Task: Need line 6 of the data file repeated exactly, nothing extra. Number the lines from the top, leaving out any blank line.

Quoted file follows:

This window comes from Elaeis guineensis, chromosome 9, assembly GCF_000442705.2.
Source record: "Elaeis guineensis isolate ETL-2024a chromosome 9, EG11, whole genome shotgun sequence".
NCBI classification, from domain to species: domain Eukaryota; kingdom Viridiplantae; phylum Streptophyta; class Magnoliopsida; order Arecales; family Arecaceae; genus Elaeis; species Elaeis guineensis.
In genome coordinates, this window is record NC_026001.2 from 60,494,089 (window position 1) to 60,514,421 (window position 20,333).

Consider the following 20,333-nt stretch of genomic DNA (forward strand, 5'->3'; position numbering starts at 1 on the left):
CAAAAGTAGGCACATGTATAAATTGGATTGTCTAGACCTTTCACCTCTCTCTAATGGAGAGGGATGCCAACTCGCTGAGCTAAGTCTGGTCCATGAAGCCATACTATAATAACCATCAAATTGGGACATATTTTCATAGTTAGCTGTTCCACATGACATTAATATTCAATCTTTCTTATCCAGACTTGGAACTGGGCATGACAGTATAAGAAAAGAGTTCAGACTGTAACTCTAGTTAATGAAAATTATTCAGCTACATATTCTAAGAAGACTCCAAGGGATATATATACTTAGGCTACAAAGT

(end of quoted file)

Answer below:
CAAAAGTAGGCACATGTATAAATTGGATTGTCTAGACCTTTCACCTCTCTCTAATGGAGAGGGATGCCAACTCGCTGAGCTAAGTCTGGTCCATGAAGCCATACTATAATAACCATCAAATTGGGACATATTTTCATAGTTAGCTGTTCCACATGACATTAATATTCAATCTTTCTTATCCAGACTTGGAACTGGGCATGACAGTATAAGAAAAGAGTTCAGACTGTAACTCTAGTTAATGAAAATTATTCAGCTACATATTCTAAGAAGACTCCAAGGGATATATATACTTAGGCTACAAAGT